The Americans also did well when he served as an assistant coach, most recently at the 2004 Athens Olympics when Team USA won the swimming medal count as the men's and women's teams combined for 28 medals (18 men, 10 women) to easily outdistance second-place Australia (15 total). At the 1992 Barcelona Olympics, the United States (which featured five Stanford student-athletes) captured 27 medals, 17 of which hung from the necks of Cardinal swimmers. As an assistant men's coach at the 1984 Olympics in Los Angeles, Quick helped one of his pupils, Rowdy Gaines, to three gold medals.

A list of other international coaching assignments included four consecutive World Championships as the head coach in 1986, `90 and `94, and an assistant in 1982. He also coached at the 1990 Goodwill Games, three Pan Pacific Games (1983, `85, `87), the 1985 World University Games and the 1979 Pan American Games.

In addition, Quick was also the post-collegiate coach for some of the top women's swimmers in American history.

Jenny Thompson, Dara Torres and Misty Hyman trained with Quick in preparation for the 2000 Olympics, and are just three of a slew of post-collegiate athletes he trained.

Thompson, a 1995 Stanford graduate, retired following the 2004 Olympics after becoming the most decorated American athlete in the history of the Games, bringing home eight gold medals and 12 overall as a member of a record-tying four Olympic teams (1992, `96, 2000, `04). She also broke several world and American records while swimming under Quick.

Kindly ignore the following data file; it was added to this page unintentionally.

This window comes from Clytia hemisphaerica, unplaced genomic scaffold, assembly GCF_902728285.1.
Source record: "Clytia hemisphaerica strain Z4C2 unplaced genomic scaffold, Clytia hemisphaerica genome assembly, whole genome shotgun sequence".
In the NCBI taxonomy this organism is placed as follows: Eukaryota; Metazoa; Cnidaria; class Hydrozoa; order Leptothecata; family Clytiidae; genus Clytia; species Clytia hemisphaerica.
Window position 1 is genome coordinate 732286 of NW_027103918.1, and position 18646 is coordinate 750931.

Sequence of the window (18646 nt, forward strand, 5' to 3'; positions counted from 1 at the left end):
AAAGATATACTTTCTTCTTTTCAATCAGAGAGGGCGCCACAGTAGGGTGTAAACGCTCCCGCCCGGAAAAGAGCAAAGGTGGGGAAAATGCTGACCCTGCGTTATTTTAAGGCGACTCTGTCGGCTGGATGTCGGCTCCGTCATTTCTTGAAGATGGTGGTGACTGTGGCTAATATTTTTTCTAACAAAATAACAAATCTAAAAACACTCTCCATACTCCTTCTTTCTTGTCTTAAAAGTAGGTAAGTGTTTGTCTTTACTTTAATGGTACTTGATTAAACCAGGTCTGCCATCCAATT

Torres launched her comeback for the 2000 Olympics under Quick's watch to become the first woman to ever swim in four Olympic Games. In Sydney, she was the top medal winner of any athlete with five (two gold, three bronze).

Hyman, who finished her collegiate career with 12 NCAA titles and the maximum 28 All-American honors, was a surprise gold medal winner in the 200 meter fly at the 2000 Olympic Games in Sydney while the 2001 Stanford graduate was still a student-athlete on The Farm.

He also continued to coach 2004 Olympian and 11-time NCAA champion Tara Kirk following her Stanford career. Kirk became the first Stanford student-athlete to earn Collegiate Woman of the Year honors for her efforts as a senior in 2003-04, while also adding the NCAA and Pac-10 Swimmer of Year awards. She won the 100 breaststroke at the NCAA Championships in each of her four collegiate seasons, while sweeping the 100 and 200 breast in each of her final three campaigns.

'I do have some other opportunities that I hope to pursue, but they will be secondary to spending time with my family,' summarized Quick about his retirement. 'I've heard coaches say that when they get close to a point where they're ready to retire, and when I was younger I didn't really understand that. But as you get a little order, you do begin to understand it, and that's where I am.'